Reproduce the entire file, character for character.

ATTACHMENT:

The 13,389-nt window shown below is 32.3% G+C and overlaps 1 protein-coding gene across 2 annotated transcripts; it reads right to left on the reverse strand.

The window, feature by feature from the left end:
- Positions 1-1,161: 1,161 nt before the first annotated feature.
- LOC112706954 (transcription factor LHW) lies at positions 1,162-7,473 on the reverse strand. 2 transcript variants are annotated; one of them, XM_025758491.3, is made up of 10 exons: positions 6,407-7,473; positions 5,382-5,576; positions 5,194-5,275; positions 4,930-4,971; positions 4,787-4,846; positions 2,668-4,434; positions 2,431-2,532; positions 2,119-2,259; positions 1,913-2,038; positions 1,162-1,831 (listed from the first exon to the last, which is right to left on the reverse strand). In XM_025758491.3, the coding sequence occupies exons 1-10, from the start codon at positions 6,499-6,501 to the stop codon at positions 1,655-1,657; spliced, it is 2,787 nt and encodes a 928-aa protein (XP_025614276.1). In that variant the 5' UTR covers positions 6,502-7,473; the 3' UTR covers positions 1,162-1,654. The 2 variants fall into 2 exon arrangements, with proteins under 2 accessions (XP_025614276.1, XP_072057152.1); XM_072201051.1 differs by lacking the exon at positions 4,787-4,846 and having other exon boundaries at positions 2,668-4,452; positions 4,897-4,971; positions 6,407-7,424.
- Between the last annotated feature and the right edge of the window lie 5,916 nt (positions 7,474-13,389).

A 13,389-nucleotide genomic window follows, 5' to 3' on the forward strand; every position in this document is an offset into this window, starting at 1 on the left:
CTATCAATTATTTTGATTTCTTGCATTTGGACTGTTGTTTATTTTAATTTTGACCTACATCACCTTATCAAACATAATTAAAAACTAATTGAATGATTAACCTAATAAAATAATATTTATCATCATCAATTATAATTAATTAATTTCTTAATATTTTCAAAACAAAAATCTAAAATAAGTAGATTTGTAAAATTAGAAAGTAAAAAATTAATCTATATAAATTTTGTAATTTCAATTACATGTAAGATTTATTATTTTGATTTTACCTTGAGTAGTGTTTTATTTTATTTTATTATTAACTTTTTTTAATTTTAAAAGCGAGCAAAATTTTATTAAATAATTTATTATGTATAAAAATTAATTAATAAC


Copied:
The 13,389-nt window shown below is 32.3% G+C and overlaps 1 protein-coding gene across 2 annotated transcripts; it reads right to left on the reverse strand.

The window, feature by feature from the left end:
- Positions 1-1,161: 1,161 nt before the first annotated feature.
- LOC112706954 (transcription factor LHW) lies at positions 1,162-7,473 on the reverse strand. 2 transcript variants are annotated; one of them, XM_025758491.3, is made up of 10 exons: positions 6,407-7,473; positions 5,382-5,576; positions 5,194-5,275; positions 4,930-4,971; positions 4,787-4,846; positions 2,668-4,434; positions 2,431-2,532; positions 2,119-2,259; positions 1,913-2,038; positions 1,162-1,831 (listed from the first exon to the last, which is right to left on the reverse strand). In XM_025758491.3, the coding sequence occupies exons 1-10, from the start codon at positions 6,499-6,501 to the stop codon at positions 1,655-1,657; spliced, it is 2,787 nt and encodes a 928-aa protein (XP_025614276.1). In that variant the 5' UTR covers positions 6,502-7,473; the 3' UTR covers positions 1,162-1,654. The 2 variants fall into 2 exon arrangements, with proteins under 2 accessions (XP_025614276.1, XP_072057152.1); XM_072201051.1 differs by lacking the exon at positions 4,787-4,846 and having other exon boundaries at positions 2,668-4,452; positions 4,897-4,971; positions 6,407-7,424.
- Between the last annotated feature and the right edge of the window lie 5,916 nt (positions 7,474-13,389).

A 13,389-nucleotide genomic window follows, 5' to 3' on the forward strand; every position in this document is an offset into this window, starting at 1 on the left:
CTATCAATTATTTTGATTTCTTGCATTTGGACTGTTGTTTATTTTAATTTTGACCTACATCACCTTATCAAACATAATTAAAAACTAATTGAATGATTAACCTAATAAAATAATATTTATCATCATCAATTATAATTAATTAATTTCTTAATATTTTCAAAACAAAAATCTAAAATAAGTAGATTTGTAAAATTAGAAAGTAAAAAATTAATCTATATAAATTTTGTAATTTCAATTACATGTAAGATTTATTATTTTGATTTTACCTTGAGTAGTGTTTTATTTTATTTTATTATTAACTTTTTTTAATTTTAAAAGCGAGCAAAATTTTATTAAATAATTTATTATGTATAAAAATTAATTAATAAC